Thanks to Face ID, the iPhone X knows when its owner is looking at it, and can hide the content of your notifications until you do so. Now, if somebody else picks up your iPhone X and takes a peek at your incoming alerts, it will only see a list of the apps that have notifications for you. The content of the alerts remains hidden until you look at the screen, and Face ID expands the boxes to show you your messages.
The twist is that you can already do something very similar with Touch ID, just by changing one setting.
For your eyes only: iPhone X keeps your notifications private
By default, iPhones prior to X show previews on their alerts. A mail alert will show the subject line and sender, for example, and an iMessage will display in full, right there on the lock screen for anyone to read.
On iPhone X, it appears that the default has been changed to hide previews until you have unlocked the iPhone. You will probably never notice this, because — thanks to Face ID — your iPhone X is always unlocked whenever you are looking at it.
Hide notifications on older iPhones
To enable this behavior on the iPhone 8 and earlier, just head to Settings>Notifications>Show Previews, and change the default behavior from Always to When Unlocked. There’s also a third option — Never — which hides previews no matter what.
Now you will need to unlock your iPhone to reveal previews in your lock-screen notifications. You do this by resting a finger on the home button, triggering Touch ID and unlocking the iPhone. Don’t actually press the button, or you’ll be taken to the last app you used, or to the home screen, and your notifications will disappear.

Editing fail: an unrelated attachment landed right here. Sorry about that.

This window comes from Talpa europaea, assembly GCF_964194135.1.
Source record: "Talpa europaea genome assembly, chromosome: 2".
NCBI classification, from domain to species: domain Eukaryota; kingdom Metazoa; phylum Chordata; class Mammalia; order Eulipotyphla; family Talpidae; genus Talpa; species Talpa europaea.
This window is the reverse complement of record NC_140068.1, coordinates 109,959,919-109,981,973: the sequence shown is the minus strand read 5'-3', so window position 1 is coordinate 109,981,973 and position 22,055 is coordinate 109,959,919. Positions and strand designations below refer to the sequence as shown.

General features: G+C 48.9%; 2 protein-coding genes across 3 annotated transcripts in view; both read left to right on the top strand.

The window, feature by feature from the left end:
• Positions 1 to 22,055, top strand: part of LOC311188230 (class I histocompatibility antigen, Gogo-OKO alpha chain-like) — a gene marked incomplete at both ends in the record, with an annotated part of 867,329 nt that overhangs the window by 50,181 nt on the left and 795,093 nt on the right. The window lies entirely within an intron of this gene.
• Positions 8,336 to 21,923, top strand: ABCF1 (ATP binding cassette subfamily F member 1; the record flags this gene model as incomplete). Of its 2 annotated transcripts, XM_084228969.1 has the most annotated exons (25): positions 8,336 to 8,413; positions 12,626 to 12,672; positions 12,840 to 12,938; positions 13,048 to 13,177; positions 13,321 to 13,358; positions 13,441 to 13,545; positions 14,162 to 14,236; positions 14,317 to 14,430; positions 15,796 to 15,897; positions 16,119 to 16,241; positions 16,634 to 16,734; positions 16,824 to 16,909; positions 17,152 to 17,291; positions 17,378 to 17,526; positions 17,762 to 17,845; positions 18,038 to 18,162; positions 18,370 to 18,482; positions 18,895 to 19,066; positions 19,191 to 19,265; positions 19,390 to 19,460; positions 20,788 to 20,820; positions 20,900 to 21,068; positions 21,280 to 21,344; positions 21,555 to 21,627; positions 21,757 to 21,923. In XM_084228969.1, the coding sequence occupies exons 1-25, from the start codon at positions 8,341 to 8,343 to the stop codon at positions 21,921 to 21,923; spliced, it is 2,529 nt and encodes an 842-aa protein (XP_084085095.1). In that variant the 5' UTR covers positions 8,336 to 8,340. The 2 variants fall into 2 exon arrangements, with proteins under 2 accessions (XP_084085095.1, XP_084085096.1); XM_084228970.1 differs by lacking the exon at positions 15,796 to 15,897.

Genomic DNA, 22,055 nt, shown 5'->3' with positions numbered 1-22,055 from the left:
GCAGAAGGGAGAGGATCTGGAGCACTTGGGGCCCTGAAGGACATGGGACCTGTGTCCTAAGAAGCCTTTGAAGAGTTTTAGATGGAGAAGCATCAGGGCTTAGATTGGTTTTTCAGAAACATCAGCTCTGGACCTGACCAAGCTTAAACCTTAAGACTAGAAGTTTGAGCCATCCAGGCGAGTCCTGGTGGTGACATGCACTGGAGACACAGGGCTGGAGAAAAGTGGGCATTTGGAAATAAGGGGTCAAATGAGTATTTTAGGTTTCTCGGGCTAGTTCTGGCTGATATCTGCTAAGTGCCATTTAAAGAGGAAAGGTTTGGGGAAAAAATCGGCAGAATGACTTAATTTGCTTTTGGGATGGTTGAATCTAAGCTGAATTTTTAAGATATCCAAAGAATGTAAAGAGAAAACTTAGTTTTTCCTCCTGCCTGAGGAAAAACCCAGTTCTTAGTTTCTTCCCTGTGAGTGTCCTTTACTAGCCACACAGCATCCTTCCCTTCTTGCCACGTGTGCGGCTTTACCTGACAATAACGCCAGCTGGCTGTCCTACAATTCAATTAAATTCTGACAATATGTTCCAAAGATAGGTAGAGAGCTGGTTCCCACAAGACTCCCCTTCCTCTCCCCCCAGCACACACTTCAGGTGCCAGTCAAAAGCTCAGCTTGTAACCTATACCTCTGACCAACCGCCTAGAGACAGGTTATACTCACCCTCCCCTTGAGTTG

Fine-tune your notification settings
You can also change the notification preview settings on a per-app basis. This is done in the samer place in Settings. Go to Settings>Notifications, and scroll down the list of apps. Tap the one you want to change, and scroll to the bottom of its settings screen. There, in the Options section, you’ll see Show Previews. Tap that to set the preview type for that app only.
Here’s an example to illustrate how you might set this up. You can make previews private by default, so only you can see them. On the iPhone X, this is clearly the best option, because you don’t have to do anything. Then, you might set non-personal apps to display full notifications even when locked. Weather apps, news apps, that kind of thing.
This is more useful on a Touch ID iPhone, because you can see these non-private notification in full with a glance, instead of having to reach over and unlock your iPhone just to see that your favorite metro route has been cut.
However you set things up, it seems that the defaults have been smartly-chosen. This is a rare example of a feature offering both added privacy, and added convenience.